Syrian government forces have killed more than 500 civilians during a week of intense bombardment of a rebel enclave near Damascus, activists say.
The victims in the Eastern Ghouta include 121 children, says the Syrian Observatory for Human Rights, a UK-based group monitoring the conflict.
Syrian government forces backed by Russia have been pounding the area since last Sunday.
The UN Security Council is struggling to agree on a ceasefire resolution.
A vote has been delayed several times since Thursday, and a council meeting is under way.
How bad is the situation in the Eastern Ghouta?
On Saturday, the Syrian Observatory said at least 29 civilians were killed, including 17 in the main town, Douma - bringing the total to over 500 for the week.
The group said the strikes were being carried out by both Syrian and Russian planes - although Russia denies direct involvement.
Barrel bombs and shell fire have been dropped on the area, where some 393,000 people remain trapped.
Aid groups report several hospitals being put out of action since Sunday.
The Syrian government has denied targeting civilians and said it is trying to liberate the Eastern Ghouta from "terrorists" - a term it has used to describe both the jihadist militants and the mainstream rebel groups that hold the enclave.
The plight of civilians in the area has alarmed world leaders. Conditions there have been described as "hell on earth" by UN Secretary General Antonio Guterres.
Why has a ceasefire proved elusive so far?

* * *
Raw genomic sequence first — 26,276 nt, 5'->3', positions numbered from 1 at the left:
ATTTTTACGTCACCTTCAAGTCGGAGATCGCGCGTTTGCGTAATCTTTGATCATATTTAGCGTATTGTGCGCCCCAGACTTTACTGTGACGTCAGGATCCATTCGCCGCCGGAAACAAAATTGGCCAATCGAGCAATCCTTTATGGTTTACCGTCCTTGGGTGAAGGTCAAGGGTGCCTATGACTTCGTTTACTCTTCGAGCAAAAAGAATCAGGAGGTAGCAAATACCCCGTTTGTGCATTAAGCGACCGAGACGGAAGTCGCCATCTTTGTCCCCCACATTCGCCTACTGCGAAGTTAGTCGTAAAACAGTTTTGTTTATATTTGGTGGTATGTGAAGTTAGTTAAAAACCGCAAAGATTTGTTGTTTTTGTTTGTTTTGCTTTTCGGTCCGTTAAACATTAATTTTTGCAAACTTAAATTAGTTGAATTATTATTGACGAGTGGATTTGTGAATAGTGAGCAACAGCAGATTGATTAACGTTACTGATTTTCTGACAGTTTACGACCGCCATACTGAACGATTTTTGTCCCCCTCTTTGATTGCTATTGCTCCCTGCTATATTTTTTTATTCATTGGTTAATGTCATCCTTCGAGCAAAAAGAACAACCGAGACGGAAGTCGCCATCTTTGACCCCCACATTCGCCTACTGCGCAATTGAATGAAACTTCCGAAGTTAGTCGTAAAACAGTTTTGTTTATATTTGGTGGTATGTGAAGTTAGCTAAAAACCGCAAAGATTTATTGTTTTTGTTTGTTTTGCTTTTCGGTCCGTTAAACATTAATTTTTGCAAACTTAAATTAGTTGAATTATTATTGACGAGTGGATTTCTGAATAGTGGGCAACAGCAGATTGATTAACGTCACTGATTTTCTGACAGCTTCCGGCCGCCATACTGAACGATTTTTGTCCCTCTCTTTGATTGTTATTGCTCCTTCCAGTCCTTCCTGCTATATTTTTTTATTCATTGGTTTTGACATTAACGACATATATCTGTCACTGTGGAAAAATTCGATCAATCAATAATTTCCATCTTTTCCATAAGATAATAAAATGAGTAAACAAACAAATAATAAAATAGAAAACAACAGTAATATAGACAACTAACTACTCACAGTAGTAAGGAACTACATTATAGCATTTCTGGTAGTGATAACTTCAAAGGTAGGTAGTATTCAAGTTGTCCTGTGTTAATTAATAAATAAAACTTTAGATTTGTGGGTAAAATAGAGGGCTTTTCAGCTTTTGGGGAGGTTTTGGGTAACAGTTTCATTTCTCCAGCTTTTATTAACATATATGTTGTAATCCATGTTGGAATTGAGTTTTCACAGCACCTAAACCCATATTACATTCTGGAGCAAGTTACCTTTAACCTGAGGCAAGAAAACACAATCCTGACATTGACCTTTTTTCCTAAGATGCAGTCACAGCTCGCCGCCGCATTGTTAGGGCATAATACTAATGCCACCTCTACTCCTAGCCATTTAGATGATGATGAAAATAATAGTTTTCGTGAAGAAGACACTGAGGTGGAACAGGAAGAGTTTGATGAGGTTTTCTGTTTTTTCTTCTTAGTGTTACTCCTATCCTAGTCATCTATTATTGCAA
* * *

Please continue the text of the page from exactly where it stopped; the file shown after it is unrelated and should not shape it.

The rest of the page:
The Security Council has been debating a resolution calling for a 30-day calm to allow for aid deliveries.
But Russia wants changes. Under current draft, any ceasefire would not apply to the Islamic State group, or the Nusra Front - formerly al-Qaeda's official affiliate in Syria.
Moscow says it must go further and exclude other groups "co-operating with them" and which have shelled Damascus.
Western diplomats have accused Russia of stalling for time.
They suspect that Moscow wants to give Syria time to deal a final blow to forces defending the enclave on the edge of Damascus.
On Friday evening US President Donald Trump pointed the finger of blame firmly at Syria and its allies, Russia and Iran, for the humanitarian crisis.
Who are the rebels?
The rebels in Eastern Ghouta are not one cohesive group. They encompass multiple factions, including jihadists, and in-fighting between them has led to past loses of ground to the Syrian government.
The two biggest groups in the area are Jaish al-Islam and its rival Faylaq al-Rahman.
The latter has in the past fought alongside the jihadist group Hayat Tahrir al-Sham - an alliance of factions led by the Nusra Front, which sprung from al-Qaeda.
The Syrian government is desperate to regain the territory, because it says the rebels are directly endangering the capital.
Eastern Ghouta is so close that it is possible for rebels to fire mortars into the heart of Damascus, which has also led to civilian deaths.
Syrian state media said rebels have killed at least 16 civilians in eastern districts of the city since Sunday.